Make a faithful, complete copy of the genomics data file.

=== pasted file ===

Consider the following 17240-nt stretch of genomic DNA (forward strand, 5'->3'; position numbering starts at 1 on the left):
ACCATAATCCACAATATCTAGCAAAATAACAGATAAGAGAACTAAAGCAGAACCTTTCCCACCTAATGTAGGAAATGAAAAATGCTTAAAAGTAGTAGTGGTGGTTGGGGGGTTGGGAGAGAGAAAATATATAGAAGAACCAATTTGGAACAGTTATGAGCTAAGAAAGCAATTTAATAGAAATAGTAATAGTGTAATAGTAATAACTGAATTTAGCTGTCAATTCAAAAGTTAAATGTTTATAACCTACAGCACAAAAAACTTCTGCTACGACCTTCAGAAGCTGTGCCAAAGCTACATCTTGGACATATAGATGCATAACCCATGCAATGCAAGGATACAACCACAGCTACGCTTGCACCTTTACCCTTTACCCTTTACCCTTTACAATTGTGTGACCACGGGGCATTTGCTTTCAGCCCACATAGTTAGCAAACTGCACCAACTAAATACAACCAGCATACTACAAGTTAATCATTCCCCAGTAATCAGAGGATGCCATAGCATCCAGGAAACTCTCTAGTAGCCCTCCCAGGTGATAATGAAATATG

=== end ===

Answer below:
Consider the following 17240-nt stretch of genomic DNA (forward strand, 5'->3'; position numbering starts at 1 on the left):
ACCATAATCCACAATATCTAGCAAAATAACAGATAAGAGAACTAAAGCAGAACCTTTCCCACCTAATGTAGGAAATGAAAAATGCTTAAAAGTAGTAGTGGTGGTTGGGGGGTTGGGAGAGAGAAAATATATAGAAGAACCAATTTGGAACAGTTATGAGCTAAGAAAGCAATTTAATAGAAATAGTAATAGTGTAATAGTAATAACTGAATTTAGCTGTCAATTCAAAAGTTAAATGTTTATAACCTACAGCACAAAAAACTTCTGCTACGACCTTCAGAAGCTGTGCCAAAGCTACATCTTGGACATATAGATGCATAACCCATGCAATGCAAGGATACAACCACAGCTACGCTTGCACCTTTACCCTTTACCCTTTACCCTTTACAATTGTGTGACCACGGGGCATTTGCTTTCAGCCCACATAGTTAGCAAACTGCACCAACTAAATACAACCAGCATACTACAAGTTAATCATTCCCCAGTAATCAGAGGATGCCATAGCATCCAGGAAACTCTCTAGTAGCCCTCCCAGGTGATAATGAAATATG